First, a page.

![A melting clock.](https://caolan.uk/processed_images/cd220c358cf824a100.png)
Our measurement of time is imperfect, but we perceive it as ordered and logical. So it's both tempting and dangerous to sort events by timestamp. Timestamps do not provide the strict order you might assume and events out of sequence can cause significant bugs.
Time resolution is not infinite
What if two events have the same timestamp?
In a log file this is not a problem, because the lines of the file provide a strict order. Import the events into a database, however, and the original line order is lost - two rows with the same value will be in an undefined order.
The risk of a duplicate timestamp is affected by:
- The resolution of your hardware clock and time APIs - running your code on another platform may significantly increase your chance of duplicates.
- The resolution of your timestamps - do you store seconds since epoch (resolution 1 second)? nanoseconds? a date string with HH:MM (resolution 1 minute)?
- The frequency of events
You might record identical timestamps for events in close proximity, causing them to appear shuffled. To make matters worse, this is most likely when your machine is under heavy load.
Clocks can go backwards
A clock is merely a device to measure time and as such requires calibration and adjustment. Manual adjustments - like a user naively changing a timezone or correcting a slow clock - are the most likely cause of a jump backwards, but automatic changes can also be to blame.
The automatic change from daylight saving could jump an event backwards a whole hour if you handled timezones incorrectly. We have to be particularly careful in the UK, where GMT can happily masquerade as UTC for half the year.
Services like ntpd (Network Time Protocol Daemon) can also cause dramatic clock changes. Depending on configuration, a large drift in system time can cause ntpd to hop immediately to the correct time (possibly backwards). Devices like the Raspberry Pi - that are frequently disconnected and have no real time clock - are particularly vulnerable.
Monotonic clocks - guaranteed to never run backwards - do exist, but a timestamp from a monotonic clock is of little use between reboots, and useless to compare between machines. They are generally used to measure an interval on a single machine.
Intervals can stretch and shrink
Jumps in time can cause problems, so services like ntpd often prefer to slow down or speed up the system clock until it gradually approaches the correct time (this is called 'slew' correction).
Google uses a similar approach for leap seconds, 'smearing' an extra second over a 24 hour period, instead of bamboozling software with a 61 second minute.
Even if you could start a timer on multiple machines at a known instant in time and stop them at another instant, they would likely measure a subtly different elapsed time. The longer the interval, the more apparent manufacturing tolerances will be. Adafruit advises this PCF8523 based RTC "may lose or gain a second or two per day".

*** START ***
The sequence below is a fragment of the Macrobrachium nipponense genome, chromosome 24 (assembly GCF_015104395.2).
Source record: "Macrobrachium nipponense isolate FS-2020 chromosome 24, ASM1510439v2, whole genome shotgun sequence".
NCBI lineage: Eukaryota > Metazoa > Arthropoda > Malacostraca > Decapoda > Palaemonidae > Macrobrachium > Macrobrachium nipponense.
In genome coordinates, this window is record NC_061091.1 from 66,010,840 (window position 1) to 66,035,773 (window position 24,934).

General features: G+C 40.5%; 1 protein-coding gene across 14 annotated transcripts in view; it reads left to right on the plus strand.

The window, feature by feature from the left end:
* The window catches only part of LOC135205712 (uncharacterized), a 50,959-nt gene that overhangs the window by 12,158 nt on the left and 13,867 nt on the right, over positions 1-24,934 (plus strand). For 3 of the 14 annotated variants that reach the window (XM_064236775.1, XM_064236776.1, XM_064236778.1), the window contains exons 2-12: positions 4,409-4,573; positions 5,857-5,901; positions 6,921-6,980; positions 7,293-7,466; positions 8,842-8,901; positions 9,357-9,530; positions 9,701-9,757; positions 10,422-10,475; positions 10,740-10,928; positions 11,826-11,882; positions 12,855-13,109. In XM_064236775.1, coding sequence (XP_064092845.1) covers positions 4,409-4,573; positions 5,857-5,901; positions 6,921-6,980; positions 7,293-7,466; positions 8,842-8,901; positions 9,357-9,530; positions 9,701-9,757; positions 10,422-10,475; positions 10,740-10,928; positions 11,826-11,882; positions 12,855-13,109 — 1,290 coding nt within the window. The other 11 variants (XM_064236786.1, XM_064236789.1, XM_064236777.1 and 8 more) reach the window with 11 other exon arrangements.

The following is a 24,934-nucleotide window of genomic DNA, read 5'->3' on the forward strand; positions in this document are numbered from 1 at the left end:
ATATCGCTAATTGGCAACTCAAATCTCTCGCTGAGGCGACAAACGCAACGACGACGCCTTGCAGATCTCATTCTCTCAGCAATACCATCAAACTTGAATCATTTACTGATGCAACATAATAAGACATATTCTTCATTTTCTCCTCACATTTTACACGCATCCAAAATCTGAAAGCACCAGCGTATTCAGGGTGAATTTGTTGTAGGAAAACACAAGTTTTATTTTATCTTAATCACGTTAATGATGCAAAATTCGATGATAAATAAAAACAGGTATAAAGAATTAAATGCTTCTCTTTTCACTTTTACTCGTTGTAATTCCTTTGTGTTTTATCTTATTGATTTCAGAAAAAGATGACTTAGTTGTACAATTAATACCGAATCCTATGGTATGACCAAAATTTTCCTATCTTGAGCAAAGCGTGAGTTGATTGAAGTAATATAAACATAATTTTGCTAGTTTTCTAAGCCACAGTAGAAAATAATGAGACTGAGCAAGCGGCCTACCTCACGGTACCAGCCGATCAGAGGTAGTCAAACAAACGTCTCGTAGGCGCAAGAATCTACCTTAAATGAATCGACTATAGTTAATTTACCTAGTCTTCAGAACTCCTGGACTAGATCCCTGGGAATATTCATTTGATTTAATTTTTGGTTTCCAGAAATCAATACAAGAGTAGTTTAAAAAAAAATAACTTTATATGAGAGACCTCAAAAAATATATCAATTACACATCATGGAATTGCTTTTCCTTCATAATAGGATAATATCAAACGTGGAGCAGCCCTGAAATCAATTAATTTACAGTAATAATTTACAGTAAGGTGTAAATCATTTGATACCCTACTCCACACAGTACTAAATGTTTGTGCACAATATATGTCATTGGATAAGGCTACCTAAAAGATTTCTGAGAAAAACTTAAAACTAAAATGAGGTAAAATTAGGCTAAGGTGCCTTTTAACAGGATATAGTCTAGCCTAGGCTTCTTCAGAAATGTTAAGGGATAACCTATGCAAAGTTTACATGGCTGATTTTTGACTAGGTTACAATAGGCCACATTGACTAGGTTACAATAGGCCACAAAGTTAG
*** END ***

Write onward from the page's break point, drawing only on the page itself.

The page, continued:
Clocks are never in sync
You may be attracted to timestamps because they're easy to collect at multiple sites then add to an ordered series later. However, in addition to all of the above, you must now consider the disparity between multiple system clocks.
Replying to a chat message on a different machine, you might easily record a timestamp before the original message.
When you sort data by timestamp, it implies a causal relationship - that, say, a message happened before it's reply, or a credit happened before a debit. Therefore, techniques that provide a strict - or at least causal - ordering of events should be preferred.
Use a counter
The most fool-proof alternative to timestamps is an incremental counter stored on a single machine. If there is only one instance of the software, or clients always submit to a central server, this is often the best choice.
Most databases provide an auto increment or sequence type that can provide a suitable value.
Consider distributed clocks
If you need to generate points in a sequence at multiple sites, then you may need a more complex series of counters like Lamport timestamps or a vector clock. Distributed clocks like this provide a partial causal ordering of events and a means to detect conflicts (i.e. events that are seen as concurrent because they extend a shared point in history).
If your clients generate timestamps locally, but the data is only integrated by a central server (not shared peer-to-peer), your logical clock can be relatively simple, requiring only two peers.
Distributed clocks only help you detect concurrent events. Once detected, the problem of resolving conflicts is often domain-specific. Using the appropriate clock or data type will force you to handle these conflicts early. Remember, the conflicts were always present with timestamps - they were just not apparent.
Detecting and resolving conflicts can be as fancy and complex as you
like - but, before you reach for a full version-control system
git, I suggest you try a distributed
clock or simple counter first.
When are timestamps appropriate?
I'm only suggesting timestamps are a bad way to order causally linked events. Timestamps are still useful for:
- Communication with humans - Logical clocks don't mean a lot to us. Adding a timestamp as part of the presentation (but not ordering) of data is often a good idea as it lets us place entries in a wider context outside of a single application.
- Sampling - Data collected for statistical analysis is often collected ad-hoc from multiple sources and strictly ordering measurements in close proximity may not be important. Ask yourself: "If I shuffled a few events around would my conclusions still be sound?"